Rays back in the playoff discussion after ninth win in a row
Maybe the Rays aren't out of this yet. On Saturday evening, Jeremy Hellickson and four relievers combined to shut out the Red Sox, giving Tampa Bay its ninth straight win -- the franchise’s longest winning streak since June 2004. The Rays are now 51-53, 6 1/2 games back in the AL East, and 3 1/2 back in the Wild Card race.
Hellickson was making just his second major league start of the season. He missed the first three months following surgery to remove loose bodies from his elbow, and after making his first major league start of the year on July 8 went back to the minors to remain stretched out until the Rays needed a fifth starter again. He was called up on Saturday, while Juan Carlos Oviedo was designated for assignment to make room on the 25-man roster.
Thus on a short leash, the 27-year-old righty lasted only 4 2/3 innings, but he scattered five hits and two walks while striking out five, and retired all three batters he faced with runners in scoring position. He caught his biggest break in the top of the first inning, when what originally appeared to be a David Ortiz home run to right field was ruled a ground-rule double due to interference by a fan -- a Red Sox fan at that:
The call was upheld upon review.
Manager Joe Maddon pulled Hellckson after 96 pitches, and relievers Jeff Beliveau, Grant Balfour, Brad Boxberger and Jake McGee, took the baton the rest of the way, combining to yield three hits and one walk while striking out five over 4 1/3.
The Rays scraped out three runs against Sox starter John Lackey. In the first inning, they capitalized on a three-base error by rookie catcher Christian Vazquez, who threw leadoff hitter Desmond Jennings' bunt into right field. Jennings came around to score on a Matt Joyce single. In the fourth, they scratched out another run via a Yunel Escobar single, a sacrifice bunt and then a Kevin Kiermaier single. With two outs in the seventh, Ben Zobrist hit a solo homer off Lackey to cap the scoring.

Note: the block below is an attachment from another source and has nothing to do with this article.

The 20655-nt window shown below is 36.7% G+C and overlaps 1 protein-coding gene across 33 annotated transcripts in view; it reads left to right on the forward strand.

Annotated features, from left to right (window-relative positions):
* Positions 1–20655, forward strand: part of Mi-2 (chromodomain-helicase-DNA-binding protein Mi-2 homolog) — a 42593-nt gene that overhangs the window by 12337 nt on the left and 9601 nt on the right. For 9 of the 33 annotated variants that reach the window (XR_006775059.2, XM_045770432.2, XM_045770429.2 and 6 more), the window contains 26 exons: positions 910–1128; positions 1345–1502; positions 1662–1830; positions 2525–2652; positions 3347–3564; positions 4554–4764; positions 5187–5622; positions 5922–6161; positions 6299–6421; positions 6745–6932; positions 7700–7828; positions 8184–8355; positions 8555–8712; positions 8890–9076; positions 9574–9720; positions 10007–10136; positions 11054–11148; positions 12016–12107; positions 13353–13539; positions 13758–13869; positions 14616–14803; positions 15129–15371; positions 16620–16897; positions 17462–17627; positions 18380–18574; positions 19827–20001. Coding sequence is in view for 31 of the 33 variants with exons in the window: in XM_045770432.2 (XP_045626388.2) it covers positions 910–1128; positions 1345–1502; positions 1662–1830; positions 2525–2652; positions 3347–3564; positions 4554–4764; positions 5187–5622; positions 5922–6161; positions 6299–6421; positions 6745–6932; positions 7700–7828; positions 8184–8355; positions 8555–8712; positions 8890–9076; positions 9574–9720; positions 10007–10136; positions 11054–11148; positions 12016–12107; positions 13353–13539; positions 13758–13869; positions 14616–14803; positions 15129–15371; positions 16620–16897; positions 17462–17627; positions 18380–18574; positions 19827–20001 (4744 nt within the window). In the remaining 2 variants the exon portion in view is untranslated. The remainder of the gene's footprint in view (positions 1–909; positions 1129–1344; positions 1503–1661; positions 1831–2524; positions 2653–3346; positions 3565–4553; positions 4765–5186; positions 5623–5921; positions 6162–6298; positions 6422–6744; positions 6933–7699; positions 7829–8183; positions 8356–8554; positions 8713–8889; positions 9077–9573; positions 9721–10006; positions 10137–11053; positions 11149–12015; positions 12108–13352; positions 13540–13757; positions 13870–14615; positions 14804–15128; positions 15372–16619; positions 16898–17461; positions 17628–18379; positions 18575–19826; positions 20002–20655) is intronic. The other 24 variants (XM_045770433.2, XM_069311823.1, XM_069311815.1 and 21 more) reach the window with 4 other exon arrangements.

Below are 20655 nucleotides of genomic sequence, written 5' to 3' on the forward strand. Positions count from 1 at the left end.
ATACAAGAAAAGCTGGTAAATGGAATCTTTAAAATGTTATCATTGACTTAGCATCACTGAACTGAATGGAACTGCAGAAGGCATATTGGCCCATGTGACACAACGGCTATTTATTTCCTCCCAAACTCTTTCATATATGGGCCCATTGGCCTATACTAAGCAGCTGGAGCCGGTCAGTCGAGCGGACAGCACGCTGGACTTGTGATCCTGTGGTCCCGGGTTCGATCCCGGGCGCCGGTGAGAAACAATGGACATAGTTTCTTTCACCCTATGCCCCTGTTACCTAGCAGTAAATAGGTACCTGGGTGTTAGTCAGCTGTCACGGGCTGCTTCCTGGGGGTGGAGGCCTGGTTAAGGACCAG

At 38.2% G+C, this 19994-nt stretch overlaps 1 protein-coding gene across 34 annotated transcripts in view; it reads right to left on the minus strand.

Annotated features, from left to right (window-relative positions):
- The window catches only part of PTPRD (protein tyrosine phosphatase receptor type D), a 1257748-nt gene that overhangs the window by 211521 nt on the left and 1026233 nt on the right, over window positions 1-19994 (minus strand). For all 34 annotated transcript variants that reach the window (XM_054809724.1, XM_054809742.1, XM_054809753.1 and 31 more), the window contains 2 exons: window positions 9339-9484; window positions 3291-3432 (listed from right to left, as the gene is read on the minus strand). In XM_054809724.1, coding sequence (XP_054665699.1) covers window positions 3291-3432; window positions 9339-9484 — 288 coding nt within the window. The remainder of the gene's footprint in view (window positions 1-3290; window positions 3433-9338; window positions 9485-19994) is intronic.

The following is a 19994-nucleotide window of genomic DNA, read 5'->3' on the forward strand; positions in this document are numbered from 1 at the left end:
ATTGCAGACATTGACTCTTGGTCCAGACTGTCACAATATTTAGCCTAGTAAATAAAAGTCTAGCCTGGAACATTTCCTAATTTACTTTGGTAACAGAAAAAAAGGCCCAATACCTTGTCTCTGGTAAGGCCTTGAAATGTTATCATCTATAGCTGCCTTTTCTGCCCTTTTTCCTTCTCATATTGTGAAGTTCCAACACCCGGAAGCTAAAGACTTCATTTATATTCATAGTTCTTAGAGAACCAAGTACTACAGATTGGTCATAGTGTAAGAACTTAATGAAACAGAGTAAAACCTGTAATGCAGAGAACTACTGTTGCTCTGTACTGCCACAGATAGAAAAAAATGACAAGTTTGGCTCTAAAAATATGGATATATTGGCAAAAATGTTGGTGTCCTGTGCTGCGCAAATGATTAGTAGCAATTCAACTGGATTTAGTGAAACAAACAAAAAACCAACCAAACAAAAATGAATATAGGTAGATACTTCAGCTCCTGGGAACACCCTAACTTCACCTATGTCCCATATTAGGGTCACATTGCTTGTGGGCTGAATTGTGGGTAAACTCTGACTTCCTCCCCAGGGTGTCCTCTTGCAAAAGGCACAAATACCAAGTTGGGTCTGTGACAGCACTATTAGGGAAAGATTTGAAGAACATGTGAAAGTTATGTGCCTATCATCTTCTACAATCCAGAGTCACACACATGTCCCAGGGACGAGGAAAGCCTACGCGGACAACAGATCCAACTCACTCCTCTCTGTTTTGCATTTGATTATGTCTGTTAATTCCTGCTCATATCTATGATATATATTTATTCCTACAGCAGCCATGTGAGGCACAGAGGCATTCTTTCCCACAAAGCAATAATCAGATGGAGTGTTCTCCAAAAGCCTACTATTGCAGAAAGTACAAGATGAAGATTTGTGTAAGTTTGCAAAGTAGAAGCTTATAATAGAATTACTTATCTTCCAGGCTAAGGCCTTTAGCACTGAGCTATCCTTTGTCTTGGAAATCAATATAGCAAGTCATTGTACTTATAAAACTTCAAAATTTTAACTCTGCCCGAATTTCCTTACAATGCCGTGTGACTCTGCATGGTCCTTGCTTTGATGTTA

With starters Hellickson, Matt Moore and Alex Cobb all sidelined for long periods of time, the Rays stumbled to a 24-42 (.364) start through June 10, losing 14 out of 15 games to fall to 18 games under .500, their lowest point since the end of the 2007 season. They were 15 back in the AL East at that point. From June 11 onward, they've gone a major league-best 27-11 (.711), climbing 8 ½ games in the division standings and trimming what was once a -55 run differential to -3.
Hanging in the balance with the Rays’ surge, of course, is the fate of David Price. Had the team continued to bumble along far below .500, they almost certainly would trade the ace lefty, who would be the July 31st deadline’s top prize. Price has one more year of arbitration eligibility remaining before he reaches free agency but could take up 25 percent of the team’s payroll next year, and almost certainly isn’t going to sign a long-term extension with the Rays given their financial limitations. If the team is in the hunt, it’s harder to justify trading Price, though the return they’ll receive for dealing in the winter is likely to be less.
Even if they keep Price for the remainder of this season, they still face an uphill climb. No team has ever been 18 games under .500 and reached the postseason; the most games under .500 from which any team has come back to make the playoffs is 16. The 1914 "Miracle" Boston Braves began the year 12-28, but went 82-31 (.726) the rest of the way and won the NL pennant by a 10 1/2-game margin. Via MLB.com's Richard Justice, only three teams have even come back from 18 under to taste .500: the 1899 Louisville Colonels (who were 22 under at one point), the 2004 Devil Rays (18 under) and the 2006 Marlins (20 under). None of those teams finished at .500 or better, though the 2004 Devil Rays are the ones who set the aforementioned franchise record with 12 straight wins.
In order to get to 90 wins, which would match the pace of the AL East-leading Orioles, the Rays still have to go 39-19 (.672) -- a 109-win pace over a full season -- the rest of the way. That’s a tall order, but so long as the Rays’ streak continues, they’ll attempt to convince themselves it’s possible.